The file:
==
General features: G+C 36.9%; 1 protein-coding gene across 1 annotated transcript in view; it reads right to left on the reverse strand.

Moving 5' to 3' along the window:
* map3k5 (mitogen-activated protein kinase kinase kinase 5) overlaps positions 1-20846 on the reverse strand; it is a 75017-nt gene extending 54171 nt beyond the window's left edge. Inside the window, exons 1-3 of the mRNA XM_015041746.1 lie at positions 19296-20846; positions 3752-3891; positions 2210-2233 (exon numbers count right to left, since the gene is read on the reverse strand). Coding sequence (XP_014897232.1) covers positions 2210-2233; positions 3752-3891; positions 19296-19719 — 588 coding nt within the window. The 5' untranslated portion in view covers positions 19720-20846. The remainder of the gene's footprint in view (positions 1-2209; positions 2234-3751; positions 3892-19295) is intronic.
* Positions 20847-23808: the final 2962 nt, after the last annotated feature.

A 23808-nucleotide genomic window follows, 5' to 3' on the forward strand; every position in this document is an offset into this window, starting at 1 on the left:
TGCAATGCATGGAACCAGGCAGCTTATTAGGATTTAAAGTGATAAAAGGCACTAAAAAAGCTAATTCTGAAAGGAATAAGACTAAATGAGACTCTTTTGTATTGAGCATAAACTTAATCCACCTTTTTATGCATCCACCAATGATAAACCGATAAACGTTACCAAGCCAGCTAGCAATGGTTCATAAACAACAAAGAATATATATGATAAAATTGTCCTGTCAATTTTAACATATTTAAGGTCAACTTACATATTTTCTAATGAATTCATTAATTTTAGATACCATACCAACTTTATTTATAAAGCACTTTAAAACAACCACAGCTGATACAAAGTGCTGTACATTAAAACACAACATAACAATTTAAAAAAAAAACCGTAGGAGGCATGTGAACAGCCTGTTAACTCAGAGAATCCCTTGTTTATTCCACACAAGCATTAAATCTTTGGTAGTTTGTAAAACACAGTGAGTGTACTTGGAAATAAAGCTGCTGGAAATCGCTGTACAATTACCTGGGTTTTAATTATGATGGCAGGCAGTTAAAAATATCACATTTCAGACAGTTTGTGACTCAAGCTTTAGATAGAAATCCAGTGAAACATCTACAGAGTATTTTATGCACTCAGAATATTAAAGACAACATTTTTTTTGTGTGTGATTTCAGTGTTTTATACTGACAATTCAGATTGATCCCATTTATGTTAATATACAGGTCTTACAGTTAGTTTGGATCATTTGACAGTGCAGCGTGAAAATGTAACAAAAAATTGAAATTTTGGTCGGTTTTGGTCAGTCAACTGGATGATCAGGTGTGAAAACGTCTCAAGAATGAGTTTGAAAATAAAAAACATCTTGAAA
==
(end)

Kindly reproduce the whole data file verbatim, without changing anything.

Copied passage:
General features: G+C 36.9%; 1 protein-coding gene across 1 annotated transcript in view; it reads right to left on the reverse strand.

Moving 5' to 3' along the window:
* map3k5 (mitogen-activated protein kinase kinase kinase 5) overlaps positions 1-20846 on the reverse strand; it is a 75017-nt gene extending 54171 nt beyond the window's left edge. Inside the window, exons 1-3 of the mRNA XM_015041746.1 lie at positions 19296-20846; positions 3752-3891; positions 2210-2233 (exon numbers count right to left, since the gene is read on the reverse strand). Coding sequence (XP_014897232.1) covers positions 2210-2233; positions 3752-3891; positions 19296-19719 — 588 coding nt within the window. The 5' untranslated portion in view covers positions 19720-20846. The remainder of the gene's footprint in view (positions 1-2209; positions 2234-3751; positions 3892-19295) is intronic.
* Positions 20847-23808: the final 2962 nt, after the last annotated feature.

A 23808-nucleotide genomic window follows, 5' to 3' on the forward strand; every position in this document is an offset into this window, starting at 1 on the left:
TGCAATGCATGGAACCAGGCAGCTTATTAGGATTTAAAGTGATAAAAGGCACTAAAAAAGCTAATTCTGAAAGGAATAAGACTAAATGAGACTCTTTTGTATTGAGCATAAACTTAATCCACCTTTTTATGCATCCACCAATGATAAACCGATAAACGTTACCAAGCCAGCTAGCAATGGTTCATAAACAACAAAGAATATATATGATAAAATTGTCCTGTCAATTTTAACATATTTAAGGTCAACTTACATATTTTCTAATGAATTCATTAATTTTAGATACCATACCAACTTTATTTATAAAGCACTTTAAAACAACCACAGCTGATACAAAGTGCTGTACATTAAAACACAACATAACAATTTAAAAAAAAAACCGTAGGAGGCATGTGAACAGCCTGTTAACTCAGAGAATCCCTTGTTTATTCCACACAAGCATTAAATCTTTGGTAGTTTGTAAAACACAGTGAGTGTACTTGGAAATAAAGCTGCTGGAAATCGCTGTACAATTACCTGGGTTTTAATTATGATGGCAGGCAGTTAAAAATATCACATTTCAGACAGTTTGTGACTCAAGCTTTAGATAGAAATCCAGTGAAACATCTACAGAGTATTTTATGCACTCAGAATATTAAAGACAACATTTTTTTTGTGTGTGATTTCAGTGTTTTATACTGACAATTCAGATTGATCCCATTTATGTTAATATACAGGTCTTACAGTTAGTTTGGATCATTTGACAGTGCAGCGTGAAAATGTAACAAAAAATTGAAATTTTGGTCGGTTTTGGTCAGTCAACTGGATGATCAGGTGTGAAAACGTCTCAAGAATGAGTTTGAAAATAAAAAACATCTTGAAA